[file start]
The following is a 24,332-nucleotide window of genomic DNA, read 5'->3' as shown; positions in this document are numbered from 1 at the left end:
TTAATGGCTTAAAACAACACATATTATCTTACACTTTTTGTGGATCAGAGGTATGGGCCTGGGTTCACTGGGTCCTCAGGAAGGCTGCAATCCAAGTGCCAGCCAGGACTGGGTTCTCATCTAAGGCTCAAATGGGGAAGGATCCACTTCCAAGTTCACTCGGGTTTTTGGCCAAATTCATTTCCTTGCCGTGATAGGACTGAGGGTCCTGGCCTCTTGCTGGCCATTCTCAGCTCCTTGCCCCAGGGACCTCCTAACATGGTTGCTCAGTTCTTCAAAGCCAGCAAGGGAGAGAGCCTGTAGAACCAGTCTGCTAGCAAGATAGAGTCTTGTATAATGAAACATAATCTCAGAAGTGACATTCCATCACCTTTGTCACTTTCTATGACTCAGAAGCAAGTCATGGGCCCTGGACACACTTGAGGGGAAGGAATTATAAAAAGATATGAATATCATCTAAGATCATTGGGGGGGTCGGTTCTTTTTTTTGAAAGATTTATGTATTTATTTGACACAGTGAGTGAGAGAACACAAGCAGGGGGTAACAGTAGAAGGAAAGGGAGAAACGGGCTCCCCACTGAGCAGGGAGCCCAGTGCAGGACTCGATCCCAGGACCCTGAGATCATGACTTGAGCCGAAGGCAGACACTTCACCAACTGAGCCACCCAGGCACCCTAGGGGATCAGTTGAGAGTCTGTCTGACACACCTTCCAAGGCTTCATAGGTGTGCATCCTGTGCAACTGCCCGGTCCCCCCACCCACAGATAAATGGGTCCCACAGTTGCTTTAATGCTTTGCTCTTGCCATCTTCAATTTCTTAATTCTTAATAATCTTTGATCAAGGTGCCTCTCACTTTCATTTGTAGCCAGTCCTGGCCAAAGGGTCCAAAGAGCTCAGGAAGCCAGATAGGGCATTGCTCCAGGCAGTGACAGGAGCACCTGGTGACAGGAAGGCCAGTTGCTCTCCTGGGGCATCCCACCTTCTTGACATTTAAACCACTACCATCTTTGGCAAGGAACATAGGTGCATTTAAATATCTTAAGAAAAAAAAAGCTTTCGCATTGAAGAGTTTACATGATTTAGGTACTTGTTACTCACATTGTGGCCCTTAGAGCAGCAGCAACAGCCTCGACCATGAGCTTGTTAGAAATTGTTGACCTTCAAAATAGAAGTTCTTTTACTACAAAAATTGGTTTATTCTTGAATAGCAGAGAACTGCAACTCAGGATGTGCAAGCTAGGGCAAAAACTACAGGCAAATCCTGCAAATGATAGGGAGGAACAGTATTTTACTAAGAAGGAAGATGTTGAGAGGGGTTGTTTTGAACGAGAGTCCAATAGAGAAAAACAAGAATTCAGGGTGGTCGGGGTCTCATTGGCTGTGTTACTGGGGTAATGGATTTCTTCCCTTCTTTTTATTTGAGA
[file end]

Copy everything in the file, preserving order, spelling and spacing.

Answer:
The following is a 24,332-nucleotide window of genomic DNA, read 5'->3' as shown; positions in this document are numbered from 1 at the left end:
TTAATGGCTTAAAACAACACATATTATCTTACACTTTTTGTGGATCAGAGGTATGGGCCTGGGTTCACTGGGTCCTCAGGAAGGCTGCAATCCAAGTGCCAGCCAGGACTGGGTTCTCATCTAAGGCTCAAATGGGGAAGGATCCACTTCCAAGTTCACTCGGGTTTTTGGCCAAATTCATTTCCTTGCCGTGATAGGACTGAGGGTCCTGGCCTCTTGCTGGCCATTCTCAGCTCCTTGCCCCAGGGACCTCCTAACATGGTTGCTCAGTTCTTCAAAGCCAGCAAGGGAGAGAGCCTGTAGAACCAGTCTGCTAGCAAGATAGAGTCTTGTATAATGAAACATAATCTCAGAAGTGACATTCCATCACCTTTGTCACTTTCTATGACTCAGAAGCAAGTCATGGGCCCTGGACACACTTGAGGGGAAGGAATTATAAAAAGATATGAATATCATCTAAGATCATTGGGGGGGTCGGTTCTTTTTTTTGAAAGATTTATGTATTTATTTGACACAGTGAGTGAGAGAACACAAGCAGGGGGTAACAGTAGAAGGAAAGGGAGAAACGGGCTCCCCACTGAGCAGGGAGCCCAGTGCAGGACTCGATCCCAGGACCCTGAGATCATGACTTGAGCCGAAGGCAGACACTTCACCAACTGAGCCACCCAGGCACCCTAGGGGATCAGTTGAGAGTCTGTCTGACACACCTTCCAAGGCTTCATAGGTGTGCATCCTGTGCAACTGCCCGGTCCCCCCACCCACAGATAAATGGGTCCCACAGTTGCTTTAATGCTTTGCTCTTGCCATCTTCAATTTCTTAATTCTTAATAATCTTTGATCAAGGTGCCTCTCACTTTCATTTGTAGCCAGTCCTGGCCAAAGGGTCCAAAGAGCTCAGGAAGCCAGATAGGGCATTGCTCCAGGCAGTGACAGGAGCACCTGGTGACAGGAAGGCCAGTTGCTCTCCTGGGGCATCCCACCTTCTTGACATTTAAACCACTACCATCTTTGGCAAGGAACATAGGTGCATTTAAATATCTTAAGAAAAAAAAAGCTTTCGCATTGAAGAGTTTACATGATTTAGGTACTTGTTACTCACATTGTGGCCCTTAGAGCAGCAGCAACAGCCTCGACCATGAGCTTGTTAGAAATTGTTGACCTTCAAAATAGAAGTTCTTTTACTACAAAAATTGGTTTATTCTTGAATAGCAGAGAACTGCAACTCAGGATGTGCAAGCTAGGGCAAAAACTACAGGCAAATCCTGCAAATGATAGGGAGGAACAGTATTTTACTAAGAAGGAAGATGTTGAGAGGGGTTGTTTTGAACGAGAGTCCAATAGAGAAAAACAAGAATTCAGGGTGGTCGGGGTCTCATTGGCTGTGTTACTGGGGTAATGGATTTCTTCCCTTCTTTTTATTTGAGA